In Memphis, voters will have a chance to influence schools in two elections, one for school board and the other for county commission, the top local funder for schools, which holds the purse strings for schools.

To help you make more informed decisions, Chalkbeat asked candidates in these four races critical questions about public education.

Here’s where Tennessee’s Democratic candidates for governor stand on education

Former Nashville Mayor Karl Dean and state Rep. Craig Fitzhugh of Ripley hope to become the state’s first Democratic governor in eight years.

Tennessee’s Republican candidates for governor answer the big questions on education

U.S. Rep. Diane Black, businessman Randy Boyd, Speaker of the House Beth Harwell, and businessman Bill Lee are campaigning to succeed fellow Republican Haslam as governor, but first they must defeat each other in the 2018 primary election.

Memphis school board candidates speak out on what they want to change

Fifteen people are vying for four seats on the Shelby County Schools board this year. That’s much higher stakes compared to two years ago when five seats were up for election with only one contested race.

Aspiring county leaders in charge of money for Memphis schools share their views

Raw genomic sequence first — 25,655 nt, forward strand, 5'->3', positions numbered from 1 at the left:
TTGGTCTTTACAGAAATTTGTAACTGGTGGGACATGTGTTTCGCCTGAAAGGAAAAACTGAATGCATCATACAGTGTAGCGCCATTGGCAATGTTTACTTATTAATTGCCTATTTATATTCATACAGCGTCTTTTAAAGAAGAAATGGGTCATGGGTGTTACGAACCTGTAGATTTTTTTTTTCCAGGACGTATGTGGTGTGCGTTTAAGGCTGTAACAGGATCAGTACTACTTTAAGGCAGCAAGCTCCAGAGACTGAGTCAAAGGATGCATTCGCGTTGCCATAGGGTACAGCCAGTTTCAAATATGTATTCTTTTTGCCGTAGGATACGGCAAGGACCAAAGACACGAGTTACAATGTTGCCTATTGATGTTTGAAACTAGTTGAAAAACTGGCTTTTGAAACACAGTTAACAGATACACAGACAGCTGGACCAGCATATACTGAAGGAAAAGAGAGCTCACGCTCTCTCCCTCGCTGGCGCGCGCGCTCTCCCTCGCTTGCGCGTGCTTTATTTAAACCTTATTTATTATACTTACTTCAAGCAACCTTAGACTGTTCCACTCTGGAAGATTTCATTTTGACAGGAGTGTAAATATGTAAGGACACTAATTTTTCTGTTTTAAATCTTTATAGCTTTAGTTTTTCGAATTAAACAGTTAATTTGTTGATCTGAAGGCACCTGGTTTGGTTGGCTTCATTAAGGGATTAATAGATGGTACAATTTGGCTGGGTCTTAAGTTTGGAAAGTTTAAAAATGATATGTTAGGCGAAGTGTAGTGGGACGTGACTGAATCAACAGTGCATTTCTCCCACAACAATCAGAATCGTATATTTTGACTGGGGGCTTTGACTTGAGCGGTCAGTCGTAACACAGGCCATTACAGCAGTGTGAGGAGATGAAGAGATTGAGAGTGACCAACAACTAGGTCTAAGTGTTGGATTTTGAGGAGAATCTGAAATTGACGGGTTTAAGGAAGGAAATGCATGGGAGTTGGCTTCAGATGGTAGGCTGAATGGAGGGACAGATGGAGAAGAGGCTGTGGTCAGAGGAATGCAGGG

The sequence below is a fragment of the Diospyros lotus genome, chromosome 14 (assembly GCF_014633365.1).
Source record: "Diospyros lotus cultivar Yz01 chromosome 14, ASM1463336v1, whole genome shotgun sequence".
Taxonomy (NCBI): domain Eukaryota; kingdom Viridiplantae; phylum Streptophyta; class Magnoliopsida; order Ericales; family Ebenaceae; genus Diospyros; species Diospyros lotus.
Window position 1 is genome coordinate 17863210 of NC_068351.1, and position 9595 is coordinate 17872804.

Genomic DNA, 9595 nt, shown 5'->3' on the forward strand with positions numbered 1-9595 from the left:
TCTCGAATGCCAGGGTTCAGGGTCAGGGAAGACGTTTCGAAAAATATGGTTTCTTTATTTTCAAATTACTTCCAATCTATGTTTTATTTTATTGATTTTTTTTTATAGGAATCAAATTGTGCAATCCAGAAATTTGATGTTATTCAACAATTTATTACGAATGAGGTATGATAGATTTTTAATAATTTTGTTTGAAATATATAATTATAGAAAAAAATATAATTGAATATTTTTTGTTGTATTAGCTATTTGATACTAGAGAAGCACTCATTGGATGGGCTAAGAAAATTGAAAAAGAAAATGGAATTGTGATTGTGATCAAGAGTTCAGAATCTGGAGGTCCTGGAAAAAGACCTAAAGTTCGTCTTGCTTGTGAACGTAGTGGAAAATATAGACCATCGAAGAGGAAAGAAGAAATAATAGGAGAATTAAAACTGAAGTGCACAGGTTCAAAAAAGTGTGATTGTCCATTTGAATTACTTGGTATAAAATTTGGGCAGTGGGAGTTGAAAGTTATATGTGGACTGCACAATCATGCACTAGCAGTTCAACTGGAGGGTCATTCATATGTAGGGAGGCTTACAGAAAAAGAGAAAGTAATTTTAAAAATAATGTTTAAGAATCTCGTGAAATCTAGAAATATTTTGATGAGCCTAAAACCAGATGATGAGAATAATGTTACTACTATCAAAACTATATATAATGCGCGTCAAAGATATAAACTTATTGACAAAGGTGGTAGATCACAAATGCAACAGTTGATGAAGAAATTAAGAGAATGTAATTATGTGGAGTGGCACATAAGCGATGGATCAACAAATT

The Shelby County Board of Commissioners and county mayor are responsible for most school funding in Memphis. Chalkbeat sent a survey to candidates asking their thoughts on what that should look like.

Early voting runs Mondays through Saturdays until Saturday, July 28. Election Day is Thursday, Aug. 2.

full board

Adams 14 votes to appoint Sen. Dominick Moreno to fill board vacancy

State Sen. Dominick Moreno being sworn in Monday evening. (Photo by Yesenia Robles, Chalkbeat)

A state senator will be the newest member of the Adams 14 school board.

Sen. Dominick Moreno, a graduate of the district, was appointed Monday night on a 3-to-1 vote to fill a vacancy on the district’s school board.

“He has always, since I have known him, cared about this community,” said board member David Rolla, who recalled knowing Moreno since grade school.

Moreno will continue to serve in his position in the state legislature.

The vacancy on the five-member board was created last month, when the then-president, Timio Archuleta, resigned with more than a year left on his term.

Colorado law says when a vacancy is created, school board must appoint a new board member to serve out the remainder of the term.

In this case, Moreno will serve until the next election for that seat in November 2019.